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When Survivors of Career Rail Workers Receive Benefits from Social Security
(Posted November 25, 2003)
Question 340: My uncle worked for the railroad for 33 years. He took an early out at age 52. At 60, he began receiving Railroad Retirement. He received 2 checks before his death in November 2003. He worked as a maintenance man for 8 years after taking his early out with the Railroad. My aunt has been told that she is to return his next pension check and that she will not receive widow's benefits through Railroad Retirement. Instead, she would receive them from Social Security. Shouldn't she be entitled to his pension that he had paid into the railroad for 33 years>
Answer: Your aunt's predictiment points out a unique situation with the Railroad Retirement system. It will only pay survivor benefits when the deceased rail worker had a "Current Connection" (see Q&A 260 of this column) regardless of how much railroad service the worker had. This has existed since the mid-1940's, when the two systems were linked by Congress and their survivor benefit programs were coordinated.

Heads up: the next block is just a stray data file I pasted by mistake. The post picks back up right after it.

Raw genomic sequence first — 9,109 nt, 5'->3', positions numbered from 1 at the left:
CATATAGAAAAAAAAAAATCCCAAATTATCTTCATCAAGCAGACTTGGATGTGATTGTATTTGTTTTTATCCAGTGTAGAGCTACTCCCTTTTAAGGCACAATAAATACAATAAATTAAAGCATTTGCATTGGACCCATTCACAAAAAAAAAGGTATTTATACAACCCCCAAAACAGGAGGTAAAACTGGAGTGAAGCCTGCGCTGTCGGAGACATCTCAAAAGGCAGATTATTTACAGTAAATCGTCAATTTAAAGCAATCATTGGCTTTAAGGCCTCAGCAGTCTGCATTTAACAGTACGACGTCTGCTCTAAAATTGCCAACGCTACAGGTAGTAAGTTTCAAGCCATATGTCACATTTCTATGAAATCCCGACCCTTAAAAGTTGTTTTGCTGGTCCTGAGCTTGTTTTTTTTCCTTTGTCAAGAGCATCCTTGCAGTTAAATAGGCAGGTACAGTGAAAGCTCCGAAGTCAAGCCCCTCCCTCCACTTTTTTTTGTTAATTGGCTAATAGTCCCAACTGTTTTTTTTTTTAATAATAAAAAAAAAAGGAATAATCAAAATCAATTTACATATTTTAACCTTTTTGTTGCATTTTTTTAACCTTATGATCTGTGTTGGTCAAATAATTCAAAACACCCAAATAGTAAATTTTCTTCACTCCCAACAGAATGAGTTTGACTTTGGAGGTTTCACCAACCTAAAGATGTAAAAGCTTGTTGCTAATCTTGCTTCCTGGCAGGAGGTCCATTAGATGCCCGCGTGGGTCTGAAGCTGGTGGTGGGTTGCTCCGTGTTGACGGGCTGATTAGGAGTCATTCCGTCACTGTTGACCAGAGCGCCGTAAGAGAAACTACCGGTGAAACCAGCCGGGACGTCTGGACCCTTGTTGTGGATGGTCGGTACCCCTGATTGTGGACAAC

When a vested rail worker dies, the RRB determines if the worker had a "Current Connection" with the railroad industry. If the worker had one, the RRB pays benefits based on the combined railroad and Social Security earnings to the eligible family members. If the worker did not have the required "Current Connection," then RRB transfers the railroad earnings to Social Security, which then pays survivior benefits under the Social Security program.
Survivors usually receive lower benefits from Social Security than they would have from Railroad Retirement. This is because the Social Security program does not have a benefit comparable to RRB's Tier 2 benefit.
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